Price of Beauty

Hypothalamic amenorrhea is lurking in sports where weight is a deal breaker

Price of Beauty. Healthy Living Magazine”

Price of Beauty. Healthy Living Magazine”

Ballet, figure skating, rhythmic gymnastics, ski jumping require certain, and, for many, extreme weight of a dancer or an athlete as a fundamental prerequisite to performance and even basic safety.

Technical advances already have brought skaters to the point where quadruple revolution jumps are turning into a norm, soon even for ladies, it seems, and such advances weed out corpulent ones from a remote proximity of a podium. But the disorders that can result seem to disproportionately affect female athletes. The reigning Olympic and world champion and record holder, Yuzuru Hanyu of Japan, conscious about the help his jumps are getting from his lithe frame of 5’7” on 110 pounds, modestly answers recurrent questions: “I am just not interested in food.” and doesn’t appear to have any problems with his extremely low percentage of body fat.

The reigning Olympic and World champion Yuzuru Hanyu of Japan is considered a Mozart of figure skating with his wide range of divine quadruple jumps and unique musicality.

In rhythmic gymnastics the famed Russian coach Irina Viner-Usmanova admits her gymnasts dread the mandatory pre-training weighing: if a 5’8” teen exceeds a threshold of 115 pounds, she is not allowed to practice jumps. Otherwise a girl is risking injuring her feet, Viner-Usmanova says.

Read: The Great Yuzu is even greater in fiasco

Selected Olympic-size talent comes to live for free on a gymnastics sport base outside Moscow. The base is equipped to the teeth to make the prodigies flourish—from catering and school study to a battalion of coaches, doctors and specialists with procedures designed for the specifics of the sport. The girls pay back big though—with a decades-long world dominance of a magnificent squad and an abundance of role-model characters.

But unless you are supported by a 14-billion-dollar-worth spouse, as Viner-Usmanova is, you might not have at your disposal an incubator with a professional supervision and informed sports management in place, so an American talent with an ambition for a podium and just mom, dad and an overwhelmed coach to back them up, may become prey for the condition called hypothalamic amenorrhea that causes them to stop menstruating and raises the risk of other health problems such as bone loss, stress fractures and osteoporosis. The Endocrine Society has issued guidelines on ways to recognizing and treating this condition.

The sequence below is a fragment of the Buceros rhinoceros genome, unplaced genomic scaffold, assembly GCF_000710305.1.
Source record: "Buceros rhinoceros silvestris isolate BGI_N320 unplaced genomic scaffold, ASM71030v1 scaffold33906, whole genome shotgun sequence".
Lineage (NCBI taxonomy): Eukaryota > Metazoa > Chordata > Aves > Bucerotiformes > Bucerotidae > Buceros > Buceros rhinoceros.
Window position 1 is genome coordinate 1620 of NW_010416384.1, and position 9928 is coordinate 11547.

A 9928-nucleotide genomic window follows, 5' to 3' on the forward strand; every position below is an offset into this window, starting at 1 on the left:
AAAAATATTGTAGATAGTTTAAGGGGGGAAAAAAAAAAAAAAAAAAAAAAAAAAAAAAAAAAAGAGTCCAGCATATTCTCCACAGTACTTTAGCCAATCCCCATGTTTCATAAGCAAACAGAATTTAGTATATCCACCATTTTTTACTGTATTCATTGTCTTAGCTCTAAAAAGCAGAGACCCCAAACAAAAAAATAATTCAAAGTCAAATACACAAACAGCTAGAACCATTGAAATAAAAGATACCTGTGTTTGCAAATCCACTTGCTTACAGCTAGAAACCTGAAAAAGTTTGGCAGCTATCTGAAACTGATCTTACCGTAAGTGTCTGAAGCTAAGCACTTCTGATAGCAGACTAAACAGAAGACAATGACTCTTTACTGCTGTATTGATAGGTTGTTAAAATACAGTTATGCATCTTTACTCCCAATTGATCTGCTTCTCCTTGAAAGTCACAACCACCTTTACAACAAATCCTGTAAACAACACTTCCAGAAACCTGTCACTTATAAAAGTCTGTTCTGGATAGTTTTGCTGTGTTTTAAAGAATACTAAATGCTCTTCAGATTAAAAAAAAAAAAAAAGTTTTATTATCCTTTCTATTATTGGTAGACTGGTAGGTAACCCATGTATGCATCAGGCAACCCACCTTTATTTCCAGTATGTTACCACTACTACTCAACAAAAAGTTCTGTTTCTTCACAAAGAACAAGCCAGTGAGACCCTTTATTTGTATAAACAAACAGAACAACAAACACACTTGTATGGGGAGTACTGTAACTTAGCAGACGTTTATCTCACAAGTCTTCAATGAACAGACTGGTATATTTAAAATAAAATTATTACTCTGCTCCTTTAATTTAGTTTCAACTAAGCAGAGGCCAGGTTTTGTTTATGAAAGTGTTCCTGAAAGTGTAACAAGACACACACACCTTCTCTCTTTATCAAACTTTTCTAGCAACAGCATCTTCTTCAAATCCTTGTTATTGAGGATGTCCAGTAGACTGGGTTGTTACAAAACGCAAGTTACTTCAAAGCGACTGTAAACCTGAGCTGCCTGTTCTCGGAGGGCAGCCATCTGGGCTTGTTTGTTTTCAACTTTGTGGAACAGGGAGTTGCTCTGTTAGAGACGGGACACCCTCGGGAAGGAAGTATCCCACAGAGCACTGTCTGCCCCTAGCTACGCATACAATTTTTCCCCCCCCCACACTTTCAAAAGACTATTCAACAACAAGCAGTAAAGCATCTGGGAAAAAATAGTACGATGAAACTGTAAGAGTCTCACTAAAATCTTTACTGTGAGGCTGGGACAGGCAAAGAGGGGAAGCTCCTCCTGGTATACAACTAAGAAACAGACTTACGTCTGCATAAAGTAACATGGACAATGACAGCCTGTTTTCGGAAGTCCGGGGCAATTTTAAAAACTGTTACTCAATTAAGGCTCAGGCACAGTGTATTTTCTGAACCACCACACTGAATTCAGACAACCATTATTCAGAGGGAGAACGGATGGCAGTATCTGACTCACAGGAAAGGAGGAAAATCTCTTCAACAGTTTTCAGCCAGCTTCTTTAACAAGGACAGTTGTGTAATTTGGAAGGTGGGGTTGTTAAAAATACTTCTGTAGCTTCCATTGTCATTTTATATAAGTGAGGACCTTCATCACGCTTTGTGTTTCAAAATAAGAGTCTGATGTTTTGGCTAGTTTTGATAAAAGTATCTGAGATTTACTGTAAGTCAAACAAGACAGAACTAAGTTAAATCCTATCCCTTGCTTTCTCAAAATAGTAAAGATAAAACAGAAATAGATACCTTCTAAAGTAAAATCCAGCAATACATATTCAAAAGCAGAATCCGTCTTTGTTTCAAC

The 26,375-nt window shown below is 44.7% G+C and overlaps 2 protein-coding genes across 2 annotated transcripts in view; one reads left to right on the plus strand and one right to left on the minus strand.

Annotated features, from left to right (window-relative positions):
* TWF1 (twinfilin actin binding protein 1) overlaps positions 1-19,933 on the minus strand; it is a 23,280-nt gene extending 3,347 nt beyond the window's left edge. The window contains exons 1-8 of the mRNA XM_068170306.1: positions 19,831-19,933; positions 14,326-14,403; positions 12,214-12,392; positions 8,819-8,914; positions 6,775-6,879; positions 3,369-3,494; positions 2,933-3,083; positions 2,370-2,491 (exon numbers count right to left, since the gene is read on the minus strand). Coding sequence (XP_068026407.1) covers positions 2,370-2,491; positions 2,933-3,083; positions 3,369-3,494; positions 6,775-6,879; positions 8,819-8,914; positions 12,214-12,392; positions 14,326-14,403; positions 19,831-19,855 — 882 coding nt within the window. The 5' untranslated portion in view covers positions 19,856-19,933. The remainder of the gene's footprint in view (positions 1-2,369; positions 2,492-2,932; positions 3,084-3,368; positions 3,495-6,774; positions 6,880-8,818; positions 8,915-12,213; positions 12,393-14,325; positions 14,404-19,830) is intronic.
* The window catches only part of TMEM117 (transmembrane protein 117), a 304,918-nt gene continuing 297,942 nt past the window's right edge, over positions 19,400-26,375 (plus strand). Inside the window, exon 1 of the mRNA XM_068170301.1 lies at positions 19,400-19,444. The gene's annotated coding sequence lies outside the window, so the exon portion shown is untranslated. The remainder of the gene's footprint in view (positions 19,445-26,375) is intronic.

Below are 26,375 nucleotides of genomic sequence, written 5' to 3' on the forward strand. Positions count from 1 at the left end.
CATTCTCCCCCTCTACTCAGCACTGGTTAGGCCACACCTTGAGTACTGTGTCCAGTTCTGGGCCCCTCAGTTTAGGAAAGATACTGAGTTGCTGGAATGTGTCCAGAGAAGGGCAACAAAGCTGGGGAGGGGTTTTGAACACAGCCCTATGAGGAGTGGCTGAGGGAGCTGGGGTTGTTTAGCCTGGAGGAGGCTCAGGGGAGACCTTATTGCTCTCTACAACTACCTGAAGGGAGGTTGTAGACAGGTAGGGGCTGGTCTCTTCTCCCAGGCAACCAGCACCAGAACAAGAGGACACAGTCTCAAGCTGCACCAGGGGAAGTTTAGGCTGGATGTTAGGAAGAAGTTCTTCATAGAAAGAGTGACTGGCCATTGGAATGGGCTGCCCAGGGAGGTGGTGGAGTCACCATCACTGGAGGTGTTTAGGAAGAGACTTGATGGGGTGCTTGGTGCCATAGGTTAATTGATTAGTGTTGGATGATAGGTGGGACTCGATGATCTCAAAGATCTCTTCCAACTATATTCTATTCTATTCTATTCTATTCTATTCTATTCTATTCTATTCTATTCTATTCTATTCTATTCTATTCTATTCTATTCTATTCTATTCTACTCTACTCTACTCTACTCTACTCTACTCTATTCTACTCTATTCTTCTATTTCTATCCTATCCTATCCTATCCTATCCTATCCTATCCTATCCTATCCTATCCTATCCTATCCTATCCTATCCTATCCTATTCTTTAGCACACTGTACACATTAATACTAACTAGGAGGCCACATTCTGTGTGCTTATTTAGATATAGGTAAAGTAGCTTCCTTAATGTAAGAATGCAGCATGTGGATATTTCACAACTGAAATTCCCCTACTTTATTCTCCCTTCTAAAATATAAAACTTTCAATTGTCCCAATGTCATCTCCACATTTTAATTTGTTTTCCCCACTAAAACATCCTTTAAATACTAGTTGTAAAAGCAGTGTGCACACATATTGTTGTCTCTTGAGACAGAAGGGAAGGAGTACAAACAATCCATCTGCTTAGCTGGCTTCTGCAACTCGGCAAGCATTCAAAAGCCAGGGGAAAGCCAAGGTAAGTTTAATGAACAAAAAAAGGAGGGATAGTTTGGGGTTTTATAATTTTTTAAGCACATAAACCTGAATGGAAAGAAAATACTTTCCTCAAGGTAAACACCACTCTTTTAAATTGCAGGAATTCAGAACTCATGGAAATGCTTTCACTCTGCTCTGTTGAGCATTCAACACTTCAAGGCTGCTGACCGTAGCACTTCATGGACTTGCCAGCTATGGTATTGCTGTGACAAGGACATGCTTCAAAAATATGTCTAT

Adolescent girls and women with low body weight, body fat, calorie or fat intake combined with emotional stress are likely to suffer from this condition. The report specifies: ballet dancers, figure skaters, runners and others who burn more calories through exercise than they consume in their diet.

An overly decorated rhythmic gymnast Alina Kabaeva is humbled by being only the 2nd best in history with her 2 Olympic medals, 14 World Championships and 25 European Championships medals.

Hypothalamus Shortage

Price of Beauty. Healthy Living Magazine

Price of Beauty. Healthy Living Magazine

When girls suffer hypothalamic amenorrhea, the hypothalamus in the brain slows or stops releasing GnRH , the hormone that controls the menstrual cycle.

Read: Editor's Letter

The condition “typically requires behavioral modifications,” said Catherine M. Gordon of Cincinnati Children’s Hospital Medical Center in Cincinnati, Ohio, and the chair of the task force that authored the guideline. “Referring patients to a nutritionist for specialized dietary instructions is an extremely important part of their care. Menstrual cycles can often be restored with increased calorie consumption, improved nutrition or decreased exercise activity.”


• Discuss with a doctor weight limitations, requirements of your sport and the athlete’s health status. Make it a routine.
• Check levels of hormones including estrogen, thyroid hormones and prolactin.
• Be wary of abnormally slow heart rate, low blood pressure or an electrolyte imbalance.
• Talk to your coach about adding to the team a nutritionist.
• Educate yourself about intakes of proteins, fats, sugars, vitamins, supplements and fluids and their role in preventing injuries and diseases.

comments powered by Disqus